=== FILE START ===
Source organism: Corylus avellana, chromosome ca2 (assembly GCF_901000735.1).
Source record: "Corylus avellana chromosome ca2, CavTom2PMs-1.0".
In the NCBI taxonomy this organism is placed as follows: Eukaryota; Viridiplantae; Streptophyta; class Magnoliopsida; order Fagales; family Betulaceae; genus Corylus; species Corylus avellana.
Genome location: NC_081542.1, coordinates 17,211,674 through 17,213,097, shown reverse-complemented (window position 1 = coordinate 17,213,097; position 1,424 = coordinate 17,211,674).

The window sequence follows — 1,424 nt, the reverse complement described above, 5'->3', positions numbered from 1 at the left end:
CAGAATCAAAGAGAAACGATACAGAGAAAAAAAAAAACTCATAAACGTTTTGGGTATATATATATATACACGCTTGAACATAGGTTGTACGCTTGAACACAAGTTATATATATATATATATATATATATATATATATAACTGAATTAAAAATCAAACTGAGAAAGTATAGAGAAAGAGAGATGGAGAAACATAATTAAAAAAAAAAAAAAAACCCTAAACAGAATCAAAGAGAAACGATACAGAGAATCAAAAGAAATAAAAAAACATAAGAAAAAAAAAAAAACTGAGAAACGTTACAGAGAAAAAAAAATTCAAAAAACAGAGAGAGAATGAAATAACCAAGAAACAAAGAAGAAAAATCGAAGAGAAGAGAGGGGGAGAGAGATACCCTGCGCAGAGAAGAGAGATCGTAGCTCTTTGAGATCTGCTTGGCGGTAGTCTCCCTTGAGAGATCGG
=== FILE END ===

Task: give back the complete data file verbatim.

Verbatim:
Source organism: Corylus avellana, chromosome ca2 (assembly GCF_901000735.1).
Source record: "Corylus avellana chromosome ca2, CavTom2PMs-1.0".
In the NCBI taxonomy this organism is placed as follows: Eukaryota; Viridiplantae; Streptophyta; class Magnoliopsida; order Fagales; family Betulaceae; genus Corylus; species Corylus avellana.
Genome location: NC_081542.1, coordinates 17,211,674 through 17,213,097, shown reverse-complemented (window position 1 = coordinate 17,213,097; position 1,424 = coordinate 17,211,674).

The window sequence follows — 1,424 nt, the reverse complement described above, 5'->3', positions numbered from 1 at the left end:
CAGAATCAAAGAGAAACGATACAGAGAAAAAAAAAAACTCATAAACGTTTTGGGTATATATATATATACACGCTTGAACATAGGTTGTACGCTTGAACACAAGTTATATATATATATATATATATATATATATATATAACTGAATTAAAAATCAAACTGAGAAAGTATAGAGAAAGAGAGATGGAGAAACATAATTAAAAAAAAAAAAAAAACCCTAAACAGAATCAAAGAGAAACGATACAGAGAATCAAAAGAAATAAAAAAACATAAGAAAAAAAAAAAAACTGAGAAACGTTACAGAGAAAAAAAAATTCAAAAAACAGAGAGAGAATGAAATAACCAAGAAACAAAGAAGAAAAATCGAAGAGAAGAGAGGGGGAGAGAGATACCCTGCGCAGAGAAGAGAGATCGTAGCTCTTTGAGATCTGCTTGGCGGTAGTCTCCCTTGAGAGATCGG